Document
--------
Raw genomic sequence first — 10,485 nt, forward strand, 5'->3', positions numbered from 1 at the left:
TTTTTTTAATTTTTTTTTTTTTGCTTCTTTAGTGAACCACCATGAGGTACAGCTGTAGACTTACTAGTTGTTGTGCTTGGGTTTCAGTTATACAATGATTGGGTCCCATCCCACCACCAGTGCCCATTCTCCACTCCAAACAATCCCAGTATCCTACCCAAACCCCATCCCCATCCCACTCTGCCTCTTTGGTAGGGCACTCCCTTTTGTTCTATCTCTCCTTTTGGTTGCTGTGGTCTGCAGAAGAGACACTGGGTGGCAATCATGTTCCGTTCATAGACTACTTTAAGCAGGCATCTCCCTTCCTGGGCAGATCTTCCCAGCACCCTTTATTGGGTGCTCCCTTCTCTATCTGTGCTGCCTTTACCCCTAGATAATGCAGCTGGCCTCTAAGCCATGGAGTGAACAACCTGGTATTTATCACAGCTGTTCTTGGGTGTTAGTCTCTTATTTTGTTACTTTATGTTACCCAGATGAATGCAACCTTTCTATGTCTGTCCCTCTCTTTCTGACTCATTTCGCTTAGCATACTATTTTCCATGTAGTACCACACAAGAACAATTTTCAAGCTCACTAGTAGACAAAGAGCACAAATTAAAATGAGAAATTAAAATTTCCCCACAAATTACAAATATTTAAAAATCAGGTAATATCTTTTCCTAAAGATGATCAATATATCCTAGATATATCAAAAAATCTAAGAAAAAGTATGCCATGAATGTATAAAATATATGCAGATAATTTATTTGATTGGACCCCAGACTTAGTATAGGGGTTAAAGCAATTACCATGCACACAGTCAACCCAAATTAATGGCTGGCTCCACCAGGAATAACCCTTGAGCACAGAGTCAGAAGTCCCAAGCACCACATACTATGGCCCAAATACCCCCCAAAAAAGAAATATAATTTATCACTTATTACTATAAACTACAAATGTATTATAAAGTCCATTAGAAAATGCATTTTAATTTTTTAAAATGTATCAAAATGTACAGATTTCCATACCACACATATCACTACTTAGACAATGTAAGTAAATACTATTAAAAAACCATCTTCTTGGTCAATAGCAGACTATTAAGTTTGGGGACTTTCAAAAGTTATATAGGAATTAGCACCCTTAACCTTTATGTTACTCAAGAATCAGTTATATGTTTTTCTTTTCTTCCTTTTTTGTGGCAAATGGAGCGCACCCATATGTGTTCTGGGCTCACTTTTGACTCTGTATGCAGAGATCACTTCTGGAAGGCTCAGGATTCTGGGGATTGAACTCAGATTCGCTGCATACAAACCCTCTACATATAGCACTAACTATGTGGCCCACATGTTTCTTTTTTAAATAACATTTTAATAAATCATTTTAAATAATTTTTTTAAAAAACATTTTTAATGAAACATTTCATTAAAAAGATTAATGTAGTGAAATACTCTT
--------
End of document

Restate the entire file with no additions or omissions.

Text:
Raw genomic sequence first — 10,485 nt, forward strand, 5'->3', positions numbered from 1 at the left:
TTTTTTTAATTTTTTTTTTTTTGCTTCTTTAGTGAACCACCATGAGGTACAGCTGTAGACTTACTAGTTGTTGTGCTTGGGTTTCAGTTATACAATGATTGGGTCCCATCCCACCACCAGTGCCCATTCTCCACTCCAAACAATCCCAGTATCCTACCCAAACCCCATCCCCATCCCACTCTGCCTCTTTGGTAGGGCACTCCCTTTTGTTCTATCTCTCCTTTTGGTTGCTGTGGTCTGCAGAAGAGACACTGGGTGGCAATCATGTTCCGTTCATAGACTACTTTAAGCAGGCATCTCCCTTCCTGGGCAGATCTTCCCAGCACCCTTTATTGGGTGCTCCCTTCTCTATCTGTGCTGCCTTTACCCCTAGATAATGCAGCTGGCCTCTAAGCCATGGAGTGAACAACCTGGTATTTATCACAGCTGTTCTTGGGTGTTAGTCTCTTATTTTGTTACTTTATGTTACCCAGATGAATGCAACCTTTCTATGTCTGTCCCTCTCTTTCTGACTCATTTCGCTTAGCATACTATTTTCCATGTAGTACCACACAAGAACAATTTTCAAGCTCACTAGTAGACAAAGAGCACAAATTAAAATGAGAAATTAAAATTTCCCCACAAATTACAAATATTTAAAAATCAGGTAATATCTTTTCCTAAAGATGATCAATATATCCTAGATATATCAAAAAATCTAAGAAAAAGTATGCCATGAATGTATAAAATATATGCAGATAATTTATTTGATTGGACCCCAGACTTAGTATAGGGGTTAAAGCAATTACCATGCACACAGTCAACCCAAATTAATGGCTGGCTCCACCAGGAATAACCCTTGAGCACAGAGTCAGAAGTCCCAAGCACCACATACTATGGCCCAAATACCCCCCAAAAAAGAAATATAATTTATCACTTATTACTATAAACTACAAATGTATTATAAAGTCCATTAGAAAATGCATTTTAATTTTTTAAAATGTATCAAAATGTACAGATTTCCATACCACACATATCACTACTTAGACAATGTAAGTAAATACTATTAAAAAACCATCTTCTTGGTCAATAGCAGACTATTAAGTTTGGGGACTTTCAAAAGTTATATAGGAATTAGCACCCTTAACCTTTATGTTACTCAAGAATCAGTTATATGTTTTTCTTTTCTTCCTTTTTTGTGGCAAATGGAGCGCACCCATATGTGTTCTGGGCTCACTTTTGACTCTGTATGCAGAGATCACTTCTGGAAGGCTCAGGATTCTGGGGATTGAACTCAGATTCGCTGCATACAAACCCTCTACATATAGCACTAACTATGTGGCCCACATGTTTCTTTTTTAAATAACATTTTAATAAATCATTTTAAATAATTTTTTTAAAAAACATTTTTAATGAAACATTTCATTAAAAAGATTAATGTAGTGAAATACTCTT